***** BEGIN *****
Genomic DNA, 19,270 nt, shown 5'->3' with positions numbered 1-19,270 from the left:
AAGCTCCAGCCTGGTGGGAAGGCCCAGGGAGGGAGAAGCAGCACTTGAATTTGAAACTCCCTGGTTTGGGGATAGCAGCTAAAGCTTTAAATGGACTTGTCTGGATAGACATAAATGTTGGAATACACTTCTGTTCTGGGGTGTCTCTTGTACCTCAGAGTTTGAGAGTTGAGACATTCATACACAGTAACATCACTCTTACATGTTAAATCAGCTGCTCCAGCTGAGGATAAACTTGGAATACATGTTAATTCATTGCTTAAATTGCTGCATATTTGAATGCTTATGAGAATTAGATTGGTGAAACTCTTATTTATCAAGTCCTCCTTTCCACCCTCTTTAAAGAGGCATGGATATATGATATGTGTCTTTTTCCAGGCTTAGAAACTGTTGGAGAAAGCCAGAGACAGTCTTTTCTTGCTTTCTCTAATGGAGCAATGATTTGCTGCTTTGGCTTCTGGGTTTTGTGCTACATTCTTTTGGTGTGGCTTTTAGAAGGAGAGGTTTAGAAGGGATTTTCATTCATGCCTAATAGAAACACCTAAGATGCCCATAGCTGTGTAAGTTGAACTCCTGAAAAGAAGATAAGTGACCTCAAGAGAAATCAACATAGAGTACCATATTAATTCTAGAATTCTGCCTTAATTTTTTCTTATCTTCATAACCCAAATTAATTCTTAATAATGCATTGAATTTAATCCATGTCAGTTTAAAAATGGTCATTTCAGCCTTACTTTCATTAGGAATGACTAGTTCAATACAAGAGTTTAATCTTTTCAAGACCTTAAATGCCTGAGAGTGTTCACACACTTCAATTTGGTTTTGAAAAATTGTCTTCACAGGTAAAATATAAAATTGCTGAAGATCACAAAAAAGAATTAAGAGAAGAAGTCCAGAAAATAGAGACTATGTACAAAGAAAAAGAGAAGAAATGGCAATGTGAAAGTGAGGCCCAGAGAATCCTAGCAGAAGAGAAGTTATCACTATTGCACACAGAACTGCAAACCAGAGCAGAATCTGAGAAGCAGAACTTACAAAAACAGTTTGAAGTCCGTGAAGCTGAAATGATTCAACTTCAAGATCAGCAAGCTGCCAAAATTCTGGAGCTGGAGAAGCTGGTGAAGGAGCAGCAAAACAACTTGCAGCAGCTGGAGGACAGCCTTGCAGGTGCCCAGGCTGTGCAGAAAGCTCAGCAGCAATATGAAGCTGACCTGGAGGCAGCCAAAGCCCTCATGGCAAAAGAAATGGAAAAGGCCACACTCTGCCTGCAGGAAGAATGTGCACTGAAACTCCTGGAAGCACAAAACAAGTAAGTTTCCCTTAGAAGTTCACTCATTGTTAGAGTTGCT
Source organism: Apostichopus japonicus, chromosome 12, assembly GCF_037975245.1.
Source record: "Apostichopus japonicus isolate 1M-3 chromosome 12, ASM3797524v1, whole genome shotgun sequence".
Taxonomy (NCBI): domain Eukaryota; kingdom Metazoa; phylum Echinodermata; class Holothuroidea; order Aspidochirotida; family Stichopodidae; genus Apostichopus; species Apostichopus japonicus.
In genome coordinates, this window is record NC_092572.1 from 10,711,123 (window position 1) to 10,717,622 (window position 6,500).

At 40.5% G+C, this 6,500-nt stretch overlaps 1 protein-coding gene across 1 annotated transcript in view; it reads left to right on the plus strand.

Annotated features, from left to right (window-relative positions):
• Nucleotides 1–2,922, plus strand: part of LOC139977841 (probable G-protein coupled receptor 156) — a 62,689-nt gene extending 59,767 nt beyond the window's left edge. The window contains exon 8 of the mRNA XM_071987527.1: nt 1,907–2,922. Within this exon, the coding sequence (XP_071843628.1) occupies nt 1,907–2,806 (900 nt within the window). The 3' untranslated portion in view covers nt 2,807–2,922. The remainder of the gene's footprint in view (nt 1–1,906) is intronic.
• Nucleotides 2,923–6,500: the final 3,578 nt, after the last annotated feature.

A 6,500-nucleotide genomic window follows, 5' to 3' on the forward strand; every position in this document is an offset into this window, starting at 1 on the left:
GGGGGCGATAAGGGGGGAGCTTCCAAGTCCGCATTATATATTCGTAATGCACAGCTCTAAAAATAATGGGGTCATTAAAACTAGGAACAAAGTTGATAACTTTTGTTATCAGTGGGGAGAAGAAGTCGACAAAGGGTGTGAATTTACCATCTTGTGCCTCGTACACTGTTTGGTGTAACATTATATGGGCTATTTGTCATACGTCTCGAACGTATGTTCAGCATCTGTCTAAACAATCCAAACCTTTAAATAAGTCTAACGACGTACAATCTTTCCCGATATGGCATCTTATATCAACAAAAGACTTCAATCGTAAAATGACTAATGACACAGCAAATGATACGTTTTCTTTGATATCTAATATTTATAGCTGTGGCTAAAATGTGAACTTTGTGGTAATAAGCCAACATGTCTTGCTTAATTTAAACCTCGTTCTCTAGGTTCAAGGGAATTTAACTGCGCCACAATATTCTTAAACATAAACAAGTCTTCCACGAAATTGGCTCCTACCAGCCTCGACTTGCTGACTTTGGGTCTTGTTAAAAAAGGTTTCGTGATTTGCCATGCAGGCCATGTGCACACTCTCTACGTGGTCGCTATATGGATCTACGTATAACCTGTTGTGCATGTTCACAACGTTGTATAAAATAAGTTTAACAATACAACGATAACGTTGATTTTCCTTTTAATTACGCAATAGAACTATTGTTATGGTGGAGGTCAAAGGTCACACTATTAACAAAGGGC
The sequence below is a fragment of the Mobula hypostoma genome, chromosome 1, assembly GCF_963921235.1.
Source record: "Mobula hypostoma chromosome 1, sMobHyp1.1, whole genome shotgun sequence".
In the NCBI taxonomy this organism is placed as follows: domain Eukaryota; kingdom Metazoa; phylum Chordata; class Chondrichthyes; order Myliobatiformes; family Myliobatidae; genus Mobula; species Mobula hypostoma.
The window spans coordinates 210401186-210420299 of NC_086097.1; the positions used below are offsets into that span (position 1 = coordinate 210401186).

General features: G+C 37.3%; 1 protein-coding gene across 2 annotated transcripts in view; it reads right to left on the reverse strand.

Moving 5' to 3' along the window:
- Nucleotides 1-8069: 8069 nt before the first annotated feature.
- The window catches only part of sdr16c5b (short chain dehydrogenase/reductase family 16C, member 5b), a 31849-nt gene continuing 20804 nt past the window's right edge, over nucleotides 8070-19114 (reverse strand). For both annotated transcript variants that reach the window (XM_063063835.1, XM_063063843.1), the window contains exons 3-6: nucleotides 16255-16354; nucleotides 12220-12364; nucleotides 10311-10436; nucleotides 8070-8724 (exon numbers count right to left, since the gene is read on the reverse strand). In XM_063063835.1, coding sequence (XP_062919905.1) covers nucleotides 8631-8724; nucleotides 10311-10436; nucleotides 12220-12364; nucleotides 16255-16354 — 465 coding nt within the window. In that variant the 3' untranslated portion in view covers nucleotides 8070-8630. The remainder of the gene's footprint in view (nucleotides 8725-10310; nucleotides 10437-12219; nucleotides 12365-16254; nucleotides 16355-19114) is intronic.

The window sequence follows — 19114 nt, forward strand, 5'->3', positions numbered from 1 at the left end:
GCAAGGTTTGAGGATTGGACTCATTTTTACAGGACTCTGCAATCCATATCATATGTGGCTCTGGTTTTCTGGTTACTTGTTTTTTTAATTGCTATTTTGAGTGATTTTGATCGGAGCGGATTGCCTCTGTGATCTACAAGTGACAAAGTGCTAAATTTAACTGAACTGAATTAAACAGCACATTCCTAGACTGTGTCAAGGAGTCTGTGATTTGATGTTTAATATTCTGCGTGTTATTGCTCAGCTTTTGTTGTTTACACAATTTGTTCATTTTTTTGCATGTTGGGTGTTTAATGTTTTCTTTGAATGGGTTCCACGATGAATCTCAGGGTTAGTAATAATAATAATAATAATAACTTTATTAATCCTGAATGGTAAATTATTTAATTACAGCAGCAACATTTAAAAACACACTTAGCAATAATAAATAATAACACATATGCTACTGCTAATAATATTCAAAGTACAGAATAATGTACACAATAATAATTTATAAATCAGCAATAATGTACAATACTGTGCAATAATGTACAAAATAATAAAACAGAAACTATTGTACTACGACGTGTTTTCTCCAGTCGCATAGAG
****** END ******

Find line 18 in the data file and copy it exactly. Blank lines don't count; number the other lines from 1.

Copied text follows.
Moving 5' to 3' along the window: